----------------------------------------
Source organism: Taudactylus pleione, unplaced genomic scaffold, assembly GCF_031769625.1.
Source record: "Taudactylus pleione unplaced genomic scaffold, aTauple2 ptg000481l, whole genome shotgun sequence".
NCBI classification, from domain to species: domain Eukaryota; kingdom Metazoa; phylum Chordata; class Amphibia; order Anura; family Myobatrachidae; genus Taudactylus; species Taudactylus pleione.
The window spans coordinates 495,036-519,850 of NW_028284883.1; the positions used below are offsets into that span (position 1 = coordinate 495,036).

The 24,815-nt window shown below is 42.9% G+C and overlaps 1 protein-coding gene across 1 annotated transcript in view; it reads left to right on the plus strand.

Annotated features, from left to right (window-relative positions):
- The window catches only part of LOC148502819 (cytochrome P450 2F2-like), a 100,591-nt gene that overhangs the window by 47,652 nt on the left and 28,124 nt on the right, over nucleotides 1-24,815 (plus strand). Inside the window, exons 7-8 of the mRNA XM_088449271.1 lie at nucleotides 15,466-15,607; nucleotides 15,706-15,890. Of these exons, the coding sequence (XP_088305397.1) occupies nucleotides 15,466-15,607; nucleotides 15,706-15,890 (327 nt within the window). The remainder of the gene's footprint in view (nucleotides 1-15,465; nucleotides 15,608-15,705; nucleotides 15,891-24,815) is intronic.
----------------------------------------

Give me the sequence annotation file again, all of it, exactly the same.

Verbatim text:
Source organism: Taudactylus pleione, unplaced genomic scaffold, assembly GCF_031769625.1.
Source record: "Taudactylus pleione unplaced genomic scaffold, aTauple2 ptg000481l, whole genome shotgun sequence".
NCBI classification, from domain to species: domain Eukaryota; kingdom Metazoa; phylum Chordata; class Amphibia; order Anura; family Myobatrachidae; genus Taudactylus; species Taudactylus pleione.
The window spans coordinates 495,036-519,850 of NW_028284883.1; the positions used below are offsets into that span (position 1 = coordinate 495,036).

The 24,815-nt window shown below is 42.9% G+C and overlaps 1 protein-coding gene across 1 annotated transcript in view; it reads left to right on the plus strand.

Annotated features, from left to right (window-relative positions):
- The window catches only part of LOC148502819 (cytochrome P450 2F2-like), a 100,591-nt gene that overhangs the window by 47,652 nt on the left and 28,124 nt on the right, over nucleotides 1-24,815 (plus strand). Inside the window, exons 7-8 of the mRNA XM_088449271.1 lie at nucleotides 15,466-15,607; nucleotides 15,706-15,890. Of these exons, the coding sequence (XP_088305397.1) occupies nucleotides 15,466-15,607; nucleotides 15,706-15,890 (327 nt within the window). The remainder of the gene's footprint in view (nucleotides 1-15,465; nucleotides 15,608-15,705; nucleotides 15,891-24,815) is intronic.